By Kate Moore RDN, LDN
In part 1 of this blog, I discussed ways to get a healthy night’s sleep. This blog focuses on setting a bedtime eating routine.
Meals consumed before bed impact the release of melatonin, a sleep-inducing hormone. This in turn impacts the release of the growth hormones important for the repair of bone, skin and muscle cells.
If you MUST eat late at night avoid snacks high in sugar or refined/simple carbohydrates to avoid highs and lows in blood sugar. The drop in blood sugar causes the release of hormones that trigger you to be more awake. Choose complex carbohydrate and protein food choices that are easy to digest:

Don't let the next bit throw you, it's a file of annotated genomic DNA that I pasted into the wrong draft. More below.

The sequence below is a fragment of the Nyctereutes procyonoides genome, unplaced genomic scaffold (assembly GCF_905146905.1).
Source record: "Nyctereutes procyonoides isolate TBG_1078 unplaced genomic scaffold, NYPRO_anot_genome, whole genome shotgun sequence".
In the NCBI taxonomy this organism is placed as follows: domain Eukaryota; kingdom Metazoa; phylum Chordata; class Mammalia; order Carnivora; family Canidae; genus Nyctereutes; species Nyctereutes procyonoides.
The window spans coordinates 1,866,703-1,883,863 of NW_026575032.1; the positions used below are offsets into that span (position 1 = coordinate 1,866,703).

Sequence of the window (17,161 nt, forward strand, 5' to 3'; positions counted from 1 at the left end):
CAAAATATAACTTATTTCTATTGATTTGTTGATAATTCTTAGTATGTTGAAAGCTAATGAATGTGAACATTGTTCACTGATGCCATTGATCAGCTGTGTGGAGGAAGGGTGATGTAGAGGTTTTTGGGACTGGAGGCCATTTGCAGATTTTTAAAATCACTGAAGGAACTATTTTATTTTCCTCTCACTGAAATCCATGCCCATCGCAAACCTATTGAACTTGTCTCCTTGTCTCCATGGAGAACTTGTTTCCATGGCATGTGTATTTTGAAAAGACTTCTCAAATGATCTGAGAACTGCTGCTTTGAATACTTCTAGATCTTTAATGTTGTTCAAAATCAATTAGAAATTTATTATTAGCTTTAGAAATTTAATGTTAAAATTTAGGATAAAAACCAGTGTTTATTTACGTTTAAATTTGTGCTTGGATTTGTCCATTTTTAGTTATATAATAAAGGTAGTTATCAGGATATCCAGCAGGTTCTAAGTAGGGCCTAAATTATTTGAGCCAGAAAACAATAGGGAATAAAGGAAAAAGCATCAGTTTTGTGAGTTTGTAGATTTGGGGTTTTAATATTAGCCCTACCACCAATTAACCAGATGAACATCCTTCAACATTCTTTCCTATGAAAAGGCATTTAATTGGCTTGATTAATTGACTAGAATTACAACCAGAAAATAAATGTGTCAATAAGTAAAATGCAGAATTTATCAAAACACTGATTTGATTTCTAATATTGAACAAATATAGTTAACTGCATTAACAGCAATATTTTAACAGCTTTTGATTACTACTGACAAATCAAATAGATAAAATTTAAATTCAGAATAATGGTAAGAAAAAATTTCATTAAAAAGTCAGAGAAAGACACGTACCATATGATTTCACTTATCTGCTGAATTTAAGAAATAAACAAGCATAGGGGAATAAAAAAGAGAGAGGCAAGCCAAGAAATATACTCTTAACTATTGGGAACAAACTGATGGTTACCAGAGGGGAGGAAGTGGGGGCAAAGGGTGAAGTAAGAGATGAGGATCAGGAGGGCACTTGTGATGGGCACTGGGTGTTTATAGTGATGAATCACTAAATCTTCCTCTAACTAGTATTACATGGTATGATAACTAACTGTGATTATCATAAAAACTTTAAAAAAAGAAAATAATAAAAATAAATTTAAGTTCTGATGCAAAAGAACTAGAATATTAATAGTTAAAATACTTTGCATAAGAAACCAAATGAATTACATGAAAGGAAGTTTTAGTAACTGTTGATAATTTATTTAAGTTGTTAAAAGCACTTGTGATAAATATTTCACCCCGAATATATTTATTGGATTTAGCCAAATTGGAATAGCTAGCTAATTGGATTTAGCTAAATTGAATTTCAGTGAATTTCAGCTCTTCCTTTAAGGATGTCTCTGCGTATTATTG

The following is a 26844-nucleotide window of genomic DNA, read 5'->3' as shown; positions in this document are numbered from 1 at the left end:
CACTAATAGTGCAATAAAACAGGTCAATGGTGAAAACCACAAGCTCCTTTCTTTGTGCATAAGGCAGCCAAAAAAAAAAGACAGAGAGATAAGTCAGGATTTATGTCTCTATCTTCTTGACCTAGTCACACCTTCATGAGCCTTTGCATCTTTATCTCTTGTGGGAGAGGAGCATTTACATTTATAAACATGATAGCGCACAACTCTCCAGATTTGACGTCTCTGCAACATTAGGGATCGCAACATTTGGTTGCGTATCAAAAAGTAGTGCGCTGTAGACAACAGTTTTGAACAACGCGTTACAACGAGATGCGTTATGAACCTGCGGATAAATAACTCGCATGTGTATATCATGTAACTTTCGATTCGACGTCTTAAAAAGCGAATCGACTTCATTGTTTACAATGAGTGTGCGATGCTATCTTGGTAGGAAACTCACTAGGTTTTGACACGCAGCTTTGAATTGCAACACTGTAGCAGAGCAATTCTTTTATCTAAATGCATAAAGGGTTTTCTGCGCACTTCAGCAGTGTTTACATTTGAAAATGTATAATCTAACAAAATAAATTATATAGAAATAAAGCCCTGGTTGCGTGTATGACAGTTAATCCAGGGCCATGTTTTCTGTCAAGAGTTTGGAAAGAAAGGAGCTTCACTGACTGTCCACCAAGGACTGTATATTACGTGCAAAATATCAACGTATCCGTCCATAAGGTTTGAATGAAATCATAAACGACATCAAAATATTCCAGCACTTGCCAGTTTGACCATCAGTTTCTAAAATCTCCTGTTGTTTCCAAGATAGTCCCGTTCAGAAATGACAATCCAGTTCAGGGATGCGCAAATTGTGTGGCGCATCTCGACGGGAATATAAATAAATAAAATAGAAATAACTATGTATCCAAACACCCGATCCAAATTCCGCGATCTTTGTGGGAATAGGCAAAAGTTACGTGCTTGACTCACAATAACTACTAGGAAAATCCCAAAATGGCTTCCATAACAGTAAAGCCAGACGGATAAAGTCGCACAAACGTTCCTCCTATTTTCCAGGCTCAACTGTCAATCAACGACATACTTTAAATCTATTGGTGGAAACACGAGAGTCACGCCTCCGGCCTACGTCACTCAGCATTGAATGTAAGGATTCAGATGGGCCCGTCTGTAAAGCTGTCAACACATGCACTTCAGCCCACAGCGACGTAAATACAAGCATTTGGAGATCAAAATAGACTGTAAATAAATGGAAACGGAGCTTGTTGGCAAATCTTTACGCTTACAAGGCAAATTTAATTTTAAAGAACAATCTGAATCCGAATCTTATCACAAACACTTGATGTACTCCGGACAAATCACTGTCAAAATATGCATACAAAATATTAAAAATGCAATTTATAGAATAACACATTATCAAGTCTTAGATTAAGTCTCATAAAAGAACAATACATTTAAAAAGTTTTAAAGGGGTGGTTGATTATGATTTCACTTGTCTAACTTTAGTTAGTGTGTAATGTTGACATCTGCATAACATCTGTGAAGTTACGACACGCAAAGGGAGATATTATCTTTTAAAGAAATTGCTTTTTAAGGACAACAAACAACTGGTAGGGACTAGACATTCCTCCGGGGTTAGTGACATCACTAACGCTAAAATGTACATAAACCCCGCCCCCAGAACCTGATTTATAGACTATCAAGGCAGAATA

- whole grain cracker + cottage cheese + tomato slice
- brown rice + chicken + spinach
- whole grain bread + ham + cheese + kale
Here are some other foods that may help with a good night’s rest:
- Cherries are naturally high in melatonin (sleep inducing hormone).
- Fish is rich in tryptophan (a natural sedative, fish has more tryptophan than the infamous turkey). Shrimp, cod, tuna and halibut are said to have the highest levels.
- Bananas, almonds and spinach (not necessarily together) are high in potassium and magnesium, minerals that promote muscle relaxation.
- Dark chocolate – the key word there is dark – contains serotonin (body and mind relaxer). As a bonus, the darker the chocolate, the more the antioxidants.
Kate Moore is a registered and licensed Dietitian Nutritionist and Wellness Coach with Mission Health MyHealthyLife Wellness.
Resources: HuffingtonPost, Jamesclear.com, Riskology, Lifehacker.com